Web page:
I’m also keen to work on projects looking into biopesticide development and Integrated Pest Management approaches as that is a really interesting area of research.


What made you decide to pursue a career with plants?

Anyone that knows me knows I’ve always wanted to work with plants! This developed throughout university, specifically into an interest in crops, and in answering the important question: how to sustainably produce more food for a growing population?

I do what I do because I want to help find the best ways to solve this problem, and to help minimise and reverse the harm intensive agriculture has been causing since the 1950s. My year in industry, which I spent at another CHAP partner ADAS focusing on plant protection product research, confirmed crop production was the area I wanted to pursue.

Tell me about someone who influenced your decision to work in this area?

At school my biology teacher, Dr Bolton, was an early influence, which meant I decided to follow my interest in plant science at the expense of my other love at school, art. The people I’ve had teach me along the way since have only confirmed I’ve made the right choice! These people include my mentor Dr Kate Storer, Crop Physiologist at ADAS, and my masters supervisor at the University of York, Associate Lecturer Dr Tim Doheny-Adams – both of whom are passionate and lovely people.

What are your biggest professional challenges?

One of the biggest challenges for me is staying up to date with the latest technology in the industry. There is so much movement at the moment in agri-tech development and it’s hard to keep on top of! An area I’m less experienced with as well is digital farming, involving emerging technologies such as AI, sensors, drones and robotics. It can be a challenge to understand but I want to dip my toe into this area because there is so much to learn.

What do you think will be the biggest change in Agriculture over the next five years?

The boom in successful vertical farming setups that we are currently seeing will be one of the biggest changes for agriculture, transitioning not just how we produce our food but also how that food is supplied to consumers.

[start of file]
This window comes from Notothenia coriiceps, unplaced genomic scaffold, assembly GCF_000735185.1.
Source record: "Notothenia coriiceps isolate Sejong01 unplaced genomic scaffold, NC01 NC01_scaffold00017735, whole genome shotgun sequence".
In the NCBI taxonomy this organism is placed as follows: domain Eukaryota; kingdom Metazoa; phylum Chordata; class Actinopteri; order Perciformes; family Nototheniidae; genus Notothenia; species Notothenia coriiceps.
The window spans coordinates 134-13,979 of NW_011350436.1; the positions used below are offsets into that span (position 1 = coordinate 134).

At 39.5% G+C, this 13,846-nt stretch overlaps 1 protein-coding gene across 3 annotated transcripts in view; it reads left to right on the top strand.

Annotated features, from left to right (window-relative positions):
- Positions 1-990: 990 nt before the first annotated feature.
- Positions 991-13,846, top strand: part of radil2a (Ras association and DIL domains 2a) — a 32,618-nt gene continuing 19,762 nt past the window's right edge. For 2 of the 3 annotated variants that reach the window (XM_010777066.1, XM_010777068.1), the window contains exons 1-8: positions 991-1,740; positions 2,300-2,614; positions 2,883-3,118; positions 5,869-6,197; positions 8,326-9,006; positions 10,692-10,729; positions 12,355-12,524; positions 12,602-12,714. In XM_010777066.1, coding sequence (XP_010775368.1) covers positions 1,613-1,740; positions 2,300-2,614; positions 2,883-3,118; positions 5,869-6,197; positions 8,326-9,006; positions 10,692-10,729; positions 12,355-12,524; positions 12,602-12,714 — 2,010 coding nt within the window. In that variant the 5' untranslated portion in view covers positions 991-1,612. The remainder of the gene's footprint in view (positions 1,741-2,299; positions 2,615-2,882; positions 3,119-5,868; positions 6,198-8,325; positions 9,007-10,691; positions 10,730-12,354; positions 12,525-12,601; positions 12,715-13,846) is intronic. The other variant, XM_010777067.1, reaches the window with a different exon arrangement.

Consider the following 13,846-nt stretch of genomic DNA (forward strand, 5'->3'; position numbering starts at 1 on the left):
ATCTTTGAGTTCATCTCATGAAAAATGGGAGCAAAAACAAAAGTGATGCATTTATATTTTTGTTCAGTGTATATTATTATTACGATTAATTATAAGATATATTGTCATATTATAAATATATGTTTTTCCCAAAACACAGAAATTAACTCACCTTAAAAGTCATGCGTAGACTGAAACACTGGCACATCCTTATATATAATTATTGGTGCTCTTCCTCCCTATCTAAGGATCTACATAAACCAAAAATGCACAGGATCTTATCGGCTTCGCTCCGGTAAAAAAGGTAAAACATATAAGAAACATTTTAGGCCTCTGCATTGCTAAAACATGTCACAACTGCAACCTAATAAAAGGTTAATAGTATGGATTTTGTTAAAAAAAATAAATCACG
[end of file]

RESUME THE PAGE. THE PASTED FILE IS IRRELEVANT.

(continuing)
Vertical farming is set to continue increasing drastically worldwide over the next few years (437.5% increase from $3.12 billion in 2019 to $16.77 billion in 2027) and this additional route to food production could benefit traditional field agriculture by reducing some of the pressure put on our land and soils.

Another big change I think we’ll see is the decreased reliance on using standard chemistry to protect crops, which is failing more often due to increased resistance. Instead biopesticides and IPM approaches should be the replacement, shifting away from prophylactic and excessive treatments towards more sustainable biological measures.

What might your work colleagues be surprised to know about you?

I’ve never eaten red meat before (a result of being a very fussy eater as a child), with the exception being one mouthful of Zebu during a trip to Madagascar.

To find out more about where Lucy works, go to Stockbridge Technology Centre.

To read more about the collaborations between CHAP and STC, go to Deep water hydroponics trial, Tomato ranking trials and Precision approaches for sustainable soils.

If you have any questions about CHAP, our Membership Scheme, or are interested in working with us on a specific project, then please send us an email at enquiries@chap-solutions.co.uk

Please note, the opinions expressed in this article are the author’s own and do not necessarily reflect the views or opinions of CHAP.